In particular a regional b-value of 1.3 has been calculated using data included within a spacewindow of Fig. 2, and a time-window of 100 years from 1884 to 1983 (Fig. 4). Similar b-values are found also when smaller areas are analysed. This high b-value, which indicates the rarity of large earthquakes in the region, diminishes the contribution of large events to the regional seismic hazard, which is dominated by moderate magnitude earthquakes. Thus there is little sensitivity to the value of maximum magnitude, if this is taken to be above 6.0. In the computation of the probability of ground motion exceedance, the specification and parameterization of a seismic source model must be accompanied by appropriate relations for ground motion attenuation. Since M, is the type of magnitude used to quantify seismicity, it should also be used as the scaling parameter in the description of
MA GM I T U CE
Fig. 4. Magnitude—frequency distribution for the data plotted in Fig. 2. The straight line is the result of a linear fit through the cumulative distnbution, with a slope (b-value) of 1.30± 0.04. The bars inside the graph represent the incremental number of events.
attenuation. This alone requires the development of a new set of attenuation relations. A serious limitation here is that no strong-motion data are available from the North Sea area, and also that very few data are available from areas that are similar geologically and tectonically. We have approached this problem then by selecting a data set of hard ground strong-motion records fromregions intraplate southern including Europe and eastern a number U.S.A., of Australia and Germany. After a correction for differences between intensity attenuation relationships for the areas where the records are taken from and the North Sea area, spectral pseudovelocity attenuation relations have been constructed covering the frequency range of engineering interest. For deep-water structures this is less than 1 Hz. The records have been corrected with a recursive elliptic filter method implemented by Shyam Sunder and Connor (1982), which avoids some of the cut-off problems connected with the standard Ormsby filter. In the selection procedure for the strong-motion data set, importance has been attached to the magnitude distribution of events represented, since the magnitude range of interest is lower for the North Sea region than for more active zones. Using this data base and analysis procedure, we have derived the following attenuation rela-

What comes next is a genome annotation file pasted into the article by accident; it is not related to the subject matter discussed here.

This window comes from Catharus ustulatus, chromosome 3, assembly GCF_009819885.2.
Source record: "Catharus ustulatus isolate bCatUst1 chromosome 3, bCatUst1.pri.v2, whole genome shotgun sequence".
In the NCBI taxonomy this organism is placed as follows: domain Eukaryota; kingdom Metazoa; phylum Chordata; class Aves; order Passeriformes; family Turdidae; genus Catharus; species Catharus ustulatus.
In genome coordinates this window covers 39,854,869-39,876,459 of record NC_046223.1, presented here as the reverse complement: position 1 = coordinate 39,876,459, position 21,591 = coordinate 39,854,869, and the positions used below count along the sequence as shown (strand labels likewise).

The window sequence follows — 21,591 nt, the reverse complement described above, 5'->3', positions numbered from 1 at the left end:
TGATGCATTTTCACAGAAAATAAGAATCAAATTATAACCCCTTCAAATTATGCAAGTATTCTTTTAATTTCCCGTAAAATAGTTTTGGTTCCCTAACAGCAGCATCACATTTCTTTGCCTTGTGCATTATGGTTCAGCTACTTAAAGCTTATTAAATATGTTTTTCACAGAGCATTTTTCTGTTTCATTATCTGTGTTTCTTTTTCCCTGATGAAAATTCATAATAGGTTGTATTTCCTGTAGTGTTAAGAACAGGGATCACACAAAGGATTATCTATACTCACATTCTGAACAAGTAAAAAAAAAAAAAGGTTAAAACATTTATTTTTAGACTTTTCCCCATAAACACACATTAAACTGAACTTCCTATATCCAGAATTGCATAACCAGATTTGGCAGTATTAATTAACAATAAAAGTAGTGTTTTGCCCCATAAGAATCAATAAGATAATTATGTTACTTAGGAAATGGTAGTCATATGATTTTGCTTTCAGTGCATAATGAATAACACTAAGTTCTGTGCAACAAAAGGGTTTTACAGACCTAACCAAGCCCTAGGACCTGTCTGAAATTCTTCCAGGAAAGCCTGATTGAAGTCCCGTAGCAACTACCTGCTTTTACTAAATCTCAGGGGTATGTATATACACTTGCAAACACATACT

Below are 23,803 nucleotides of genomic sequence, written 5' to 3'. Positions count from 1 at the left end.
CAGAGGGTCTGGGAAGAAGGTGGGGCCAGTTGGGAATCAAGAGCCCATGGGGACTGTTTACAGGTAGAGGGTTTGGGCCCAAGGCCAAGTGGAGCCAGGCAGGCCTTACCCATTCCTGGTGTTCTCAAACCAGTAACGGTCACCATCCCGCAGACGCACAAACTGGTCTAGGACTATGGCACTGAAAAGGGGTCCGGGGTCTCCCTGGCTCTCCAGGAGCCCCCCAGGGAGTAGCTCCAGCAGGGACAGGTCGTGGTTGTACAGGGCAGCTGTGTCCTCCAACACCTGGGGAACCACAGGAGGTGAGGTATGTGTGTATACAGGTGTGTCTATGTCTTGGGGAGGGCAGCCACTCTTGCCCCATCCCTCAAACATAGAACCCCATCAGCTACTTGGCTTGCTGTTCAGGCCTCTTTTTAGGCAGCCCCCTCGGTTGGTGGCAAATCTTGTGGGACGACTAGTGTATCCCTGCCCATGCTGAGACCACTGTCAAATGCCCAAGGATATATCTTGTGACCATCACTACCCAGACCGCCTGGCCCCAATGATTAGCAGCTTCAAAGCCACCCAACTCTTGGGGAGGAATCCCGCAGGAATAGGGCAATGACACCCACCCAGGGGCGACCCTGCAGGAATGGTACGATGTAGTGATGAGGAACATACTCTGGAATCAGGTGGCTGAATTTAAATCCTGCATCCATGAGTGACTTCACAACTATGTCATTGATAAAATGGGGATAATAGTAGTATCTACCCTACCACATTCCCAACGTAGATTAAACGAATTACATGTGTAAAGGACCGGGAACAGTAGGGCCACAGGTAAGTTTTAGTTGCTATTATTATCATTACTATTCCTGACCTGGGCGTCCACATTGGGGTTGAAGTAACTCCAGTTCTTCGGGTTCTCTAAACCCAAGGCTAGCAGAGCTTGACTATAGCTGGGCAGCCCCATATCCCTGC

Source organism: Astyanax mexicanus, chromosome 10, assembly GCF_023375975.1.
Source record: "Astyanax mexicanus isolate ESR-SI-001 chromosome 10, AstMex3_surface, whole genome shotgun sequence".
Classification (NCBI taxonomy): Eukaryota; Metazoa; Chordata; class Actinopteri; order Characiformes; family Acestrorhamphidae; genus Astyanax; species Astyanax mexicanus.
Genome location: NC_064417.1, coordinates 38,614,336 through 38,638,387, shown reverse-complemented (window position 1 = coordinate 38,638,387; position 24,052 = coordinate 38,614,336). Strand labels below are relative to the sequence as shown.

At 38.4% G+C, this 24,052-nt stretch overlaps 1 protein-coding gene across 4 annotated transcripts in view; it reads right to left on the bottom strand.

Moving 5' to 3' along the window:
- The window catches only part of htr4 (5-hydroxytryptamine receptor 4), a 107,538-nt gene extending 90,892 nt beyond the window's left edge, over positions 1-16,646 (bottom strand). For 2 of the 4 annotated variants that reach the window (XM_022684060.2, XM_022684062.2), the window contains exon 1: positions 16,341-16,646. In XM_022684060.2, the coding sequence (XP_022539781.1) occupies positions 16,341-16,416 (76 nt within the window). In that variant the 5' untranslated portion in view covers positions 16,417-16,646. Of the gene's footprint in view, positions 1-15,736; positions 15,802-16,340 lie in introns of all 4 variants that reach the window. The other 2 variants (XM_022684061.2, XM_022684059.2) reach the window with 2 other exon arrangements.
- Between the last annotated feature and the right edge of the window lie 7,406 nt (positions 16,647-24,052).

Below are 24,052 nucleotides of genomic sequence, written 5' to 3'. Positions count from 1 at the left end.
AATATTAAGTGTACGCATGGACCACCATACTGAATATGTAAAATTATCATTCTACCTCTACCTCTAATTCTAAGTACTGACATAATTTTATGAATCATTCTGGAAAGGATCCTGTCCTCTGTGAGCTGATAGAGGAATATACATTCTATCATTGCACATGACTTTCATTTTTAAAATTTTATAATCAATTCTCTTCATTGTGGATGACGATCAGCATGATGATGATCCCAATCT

tionship for peak ground acceleration PGA (in cm ~_2) as a function of magnitude M, and hypo-
quake source model as for peak ground acceleration.
central distance R (in km) ln PGA
The computation of seismic hazard for a given
where c is a log-normally distributed error term with expectance 0 and standard deviation a. The value adopted for a has been of the order of 0.55 (Bender, 1984). For pseudo-velocity FSV (in cm s’), similar relationships have been derived for a large number of frequencies of engineering interest, taking the general form ln PSV(f)